Dogma abounds in beekeeping you’ll find :stuck_out_tongue_winking_eye:

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If you go for bananas it is recommended on the internet that it should be blended with 250 ml of water, then filtered and the liquid then fed to the bees. Plain unbleached white flour is a much faster option to give the colony protein and a boost., just open the bag and put some on a saucer in the top of the hive. they will eat it if the colony is low on protein.

Your posts don’t follow the recommendation found on the internet “that a banana is put in a blender with 250ml of water and blended, then filtered and the liquid is then fed to the bees.” There is also claims that you just put a banana in the hive, but those claims have no scientific evidence to back up the claim.
Surely a better option is to put some unbleached white flour on a saucer and put that on top of the frames, it contains NO Ipa; if the bees are in need of protein they will gorge it down.

My post about bananas have been relevant to chalkbrood, not feeding.
As has been said, some people think it encourages hygienic behaviour, others,the more scientific people, bacteria put off by the banana rotting kills the fungal spores that cause chalkbrood.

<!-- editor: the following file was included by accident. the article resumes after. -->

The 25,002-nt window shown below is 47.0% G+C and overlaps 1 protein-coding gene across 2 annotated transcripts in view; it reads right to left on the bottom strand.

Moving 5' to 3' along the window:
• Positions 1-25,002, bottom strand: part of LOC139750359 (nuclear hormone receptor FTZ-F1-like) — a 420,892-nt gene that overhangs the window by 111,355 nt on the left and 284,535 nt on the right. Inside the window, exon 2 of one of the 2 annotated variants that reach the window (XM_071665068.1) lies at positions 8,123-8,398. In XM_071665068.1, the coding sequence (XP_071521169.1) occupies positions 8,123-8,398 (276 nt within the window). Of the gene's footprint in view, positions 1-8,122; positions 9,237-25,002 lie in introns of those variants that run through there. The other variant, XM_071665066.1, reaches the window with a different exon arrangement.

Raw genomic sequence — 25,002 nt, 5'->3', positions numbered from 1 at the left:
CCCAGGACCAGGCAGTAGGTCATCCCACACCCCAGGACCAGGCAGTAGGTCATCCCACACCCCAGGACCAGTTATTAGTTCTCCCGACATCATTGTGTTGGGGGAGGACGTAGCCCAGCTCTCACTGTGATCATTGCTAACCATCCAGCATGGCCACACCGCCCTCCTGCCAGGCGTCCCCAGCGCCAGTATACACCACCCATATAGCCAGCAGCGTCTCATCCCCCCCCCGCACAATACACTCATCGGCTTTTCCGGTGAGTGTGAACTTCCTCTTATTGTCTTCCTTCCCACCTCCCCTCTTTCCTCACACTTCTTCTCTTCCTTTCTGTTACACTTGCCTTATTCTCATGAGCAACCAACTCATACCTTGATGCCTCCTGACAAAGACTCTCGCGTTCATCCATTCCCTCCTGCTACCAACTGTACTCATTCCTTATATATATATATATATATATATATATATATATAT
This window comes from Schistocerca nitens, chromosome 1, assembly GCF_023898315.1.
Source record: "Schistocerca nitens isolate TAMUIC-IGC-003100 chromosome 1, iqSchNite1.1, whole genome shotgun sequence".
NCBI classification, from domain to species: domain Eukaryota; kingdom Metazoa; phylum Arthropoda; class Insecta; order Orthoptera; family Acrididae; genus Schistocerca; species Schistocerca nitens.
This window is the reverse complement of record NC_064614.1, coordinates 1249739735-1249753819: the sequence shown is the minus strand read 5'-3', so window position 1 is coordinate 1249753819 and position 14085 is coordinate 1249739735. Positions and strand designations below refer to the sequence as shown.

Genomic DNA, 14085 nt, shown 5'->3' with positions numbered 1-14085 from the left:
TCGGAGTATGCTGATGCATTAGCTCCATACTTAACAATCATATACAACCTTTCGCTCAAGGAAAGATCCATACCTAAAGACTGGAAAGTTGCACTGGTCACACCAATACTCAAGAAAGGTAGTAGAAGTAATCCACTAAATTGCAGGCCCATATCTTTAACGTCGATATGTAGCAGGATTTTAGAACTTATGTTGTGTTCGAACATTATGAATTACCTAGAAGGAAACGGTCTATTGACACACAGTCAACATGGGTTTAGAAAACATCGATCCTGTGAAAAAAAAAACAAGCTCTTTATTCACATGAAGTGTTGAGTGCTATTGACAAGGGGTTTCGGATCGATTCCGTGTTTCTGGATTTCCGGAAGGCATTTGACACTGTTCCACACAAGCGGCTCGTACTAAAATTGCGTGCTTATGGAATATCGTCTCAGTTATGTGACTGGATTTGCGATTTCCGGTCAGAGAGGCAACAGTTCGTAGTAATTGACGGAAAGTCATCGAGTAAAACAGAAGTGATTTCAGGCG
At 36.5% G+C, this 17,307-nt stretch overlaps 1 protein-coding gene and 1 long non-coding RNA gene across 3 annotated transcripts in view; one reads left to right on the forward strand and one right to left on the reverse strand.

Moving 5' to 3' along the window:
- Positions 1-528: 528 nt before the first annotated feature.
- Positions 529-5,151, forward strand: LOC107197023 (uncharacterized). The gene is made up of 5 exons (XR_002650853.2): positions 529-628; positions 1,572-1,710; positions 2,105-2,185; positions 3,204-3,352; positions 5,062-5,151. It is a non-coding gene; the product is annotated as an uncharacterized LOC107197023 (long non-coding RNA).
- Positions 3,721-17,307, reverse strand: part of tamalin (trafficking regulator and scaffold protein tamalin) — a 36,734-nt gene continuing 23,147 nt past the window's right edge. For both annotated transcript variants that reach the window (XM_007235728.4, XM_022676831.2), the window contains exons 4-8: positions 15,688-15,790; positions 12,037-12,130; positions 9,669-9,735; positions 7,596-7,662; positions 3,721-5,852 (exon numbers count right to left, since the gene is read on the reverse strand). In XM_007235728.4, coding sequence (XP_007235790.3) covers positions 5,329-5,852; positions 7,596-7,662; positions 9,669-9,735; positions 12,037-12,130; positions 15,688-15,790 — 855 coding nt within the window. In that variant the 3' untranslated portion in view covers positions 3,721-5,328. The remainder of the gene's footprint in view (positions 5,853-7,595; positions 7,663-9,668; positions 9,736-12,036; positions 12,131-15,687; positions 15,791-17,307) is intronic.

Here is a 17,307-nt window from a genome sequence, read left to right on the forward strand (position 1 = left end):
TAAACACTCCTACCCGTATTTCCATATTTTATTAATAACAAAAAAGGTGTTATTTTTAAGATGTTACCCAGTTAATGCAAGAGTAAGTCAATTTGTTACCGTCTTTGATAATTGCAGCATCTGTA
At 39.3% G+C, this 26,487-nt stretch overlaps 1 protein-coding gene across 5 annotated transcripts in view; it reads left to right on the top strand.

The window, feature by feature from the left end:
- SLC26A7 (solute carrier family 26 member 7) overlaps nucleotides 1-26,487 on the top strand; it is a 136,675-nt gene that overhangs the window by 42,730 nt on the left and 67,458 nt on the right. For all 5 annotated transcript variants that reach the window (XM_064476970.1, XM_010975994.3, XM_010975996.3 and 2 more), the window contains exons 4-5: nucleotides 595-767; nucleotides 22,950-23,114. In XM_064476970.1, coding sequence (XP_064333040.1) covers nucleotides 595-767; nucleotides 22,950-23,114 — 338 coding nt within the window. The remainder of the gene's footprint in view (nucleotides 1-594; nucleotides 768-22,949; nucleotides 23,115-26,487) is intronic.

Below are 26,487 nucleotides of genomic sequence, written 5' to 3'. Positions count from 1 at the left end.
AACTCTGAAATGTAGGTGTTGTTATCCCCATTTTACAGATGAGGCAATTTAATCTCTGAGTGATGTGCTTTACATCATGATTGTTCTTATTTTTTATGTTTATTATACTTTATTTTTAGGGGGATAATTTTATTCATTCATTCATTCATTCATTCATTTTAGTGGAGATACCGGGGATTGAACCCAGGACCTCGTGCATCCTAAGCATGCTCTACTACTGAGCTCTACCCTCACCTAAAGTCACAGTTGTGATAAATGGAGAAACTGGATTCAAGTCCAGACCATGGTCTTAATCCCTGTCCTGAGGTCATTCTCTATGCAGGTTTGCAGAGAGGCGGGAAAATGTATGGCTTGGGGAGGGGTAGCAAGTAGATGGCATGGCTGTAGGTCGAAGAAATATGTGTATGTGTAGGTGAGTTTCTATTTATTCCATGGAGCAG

The links that have been provided in this thread will give you the scientific explanations.
I’ve personally never had a chalkbrood problem, but I’ve heard firsthand from people who’ve used this method successfully.

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I am going to stick with what the locals do, as I mentioned it is a different type of banana, and available in the same yard which is much more handy than travelling 40km to get a bag of flour :slight_smile:
Local knowledge from 60 years of beekeeping is more than likely going to Trump opinions of internet from other areas. (Can’t believe I am saying this as I am trying to use modern not local beekeeping practice)

The cited article presented a great deal of nutrional information about the benefit of the banana. It has the same consistently of packaged bee food when mixed with water and is 74% water. So I am not sure why something that is this water logged needs to be mixed into a non solid to be useful as a food source.